And I want to see leaders of public corporations held accountable to their misdeeds (including the forfeiture of any golden parachutes should they or their companies be found guilty of obvious criminal or fraudulent behaviors perpetrated on their consumers). Last week the CEO of Wells Fargo, a bank that’s been around since 1852, testified before Congress about the egregious wrong-doings committed by employees in his company all in the name of meeting sales goals.

This is a Post on Leadership


Here is a paragraph describing a recent headline-dominating story about a fallen CEO and his (or her) golden parachute. “This is a motivational quote.”. This is a random sports figure’s name. The opening is a story about a childhood memory I’ve grossly exaggerated in order to tailor it to fit a post on leadership. Something about the high school football team I claim to have been on when really only went to one workout and then quit.

From CEO to Novelist: Not without Perseverance

In the CEO Afterlife

The golden parachute was nice, but the passion and the purpose was suddenly gone.”. When my business book Do Less Better was published, I had the pleasure of meeting National Post journalist Peter Kuitenbrouwer who interviewed me about the challenges facing an ex-CEO hell-bent on finding a publisher for his historical fiction manuscript.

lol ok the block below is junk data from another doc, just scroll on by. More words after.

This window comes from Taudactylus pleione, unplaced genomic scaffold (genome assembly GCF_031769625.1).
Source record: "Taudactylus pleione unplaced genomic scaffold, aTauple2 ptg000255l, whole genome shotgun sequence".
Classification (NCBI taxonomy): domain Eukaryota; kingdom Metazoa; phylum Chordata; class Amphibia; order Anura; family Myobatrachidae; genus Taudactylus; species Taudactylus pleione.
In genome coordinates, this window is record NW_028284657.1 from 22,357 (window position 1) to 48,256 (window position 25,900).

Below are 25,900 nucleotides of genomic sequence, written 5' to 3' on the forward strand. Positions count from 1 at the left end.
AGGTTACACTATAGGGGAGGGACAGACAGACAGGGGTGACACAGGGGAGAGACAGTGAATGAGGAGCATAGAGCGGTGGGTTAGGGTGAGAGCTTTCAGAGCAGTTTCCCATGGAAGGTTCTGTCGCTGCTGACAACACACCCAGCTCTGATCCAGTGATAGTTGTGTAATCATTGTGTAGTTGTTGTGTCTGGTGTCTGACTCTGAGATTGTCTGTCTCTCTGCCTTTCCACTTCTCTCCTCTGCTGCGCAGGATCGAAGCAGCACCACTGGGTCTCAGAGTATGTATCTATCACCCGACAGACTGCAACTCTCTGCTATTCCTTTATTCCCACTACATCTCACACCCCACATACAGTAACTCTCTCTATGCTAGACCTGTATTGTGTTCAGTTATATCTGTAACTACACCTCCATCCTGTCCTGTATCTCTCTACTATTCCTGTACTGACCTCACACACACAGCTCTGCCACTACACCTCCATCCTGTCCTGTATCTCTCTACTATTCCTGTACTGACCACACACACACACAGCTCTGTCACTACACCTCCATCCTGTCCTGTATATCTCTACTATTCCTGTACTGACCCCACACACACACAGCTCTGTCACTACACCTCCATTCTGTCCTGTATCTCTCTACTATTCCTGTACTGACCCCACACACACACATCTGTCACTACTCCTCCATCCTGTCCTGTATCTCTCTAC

CEO 100

Is There a CEO Afterlife? | In the CEO Afterlife

In the CEO Afterlife

He was 62, a golden parachute strapped to his back, but no hobbies or interests beyond business. There are so many wonderful examples of former CEOs finding exhilarating second lives in their golden years. In the CEO Afterlife. Main menu Home. Leadership. Branding. Is There a CEO Afterlife? by John • August 7, 2011 • Human Resources , Leadership , Life • 0 Comments.

CEO 100

Offering Retirement Benefits to Employees: Pros and Cons

HR Digest

Golden parachutes: This is an agreement between the companies and the key professionals. Golden handcuffs are specially designed to encourage long-term efficient relationships with the employees.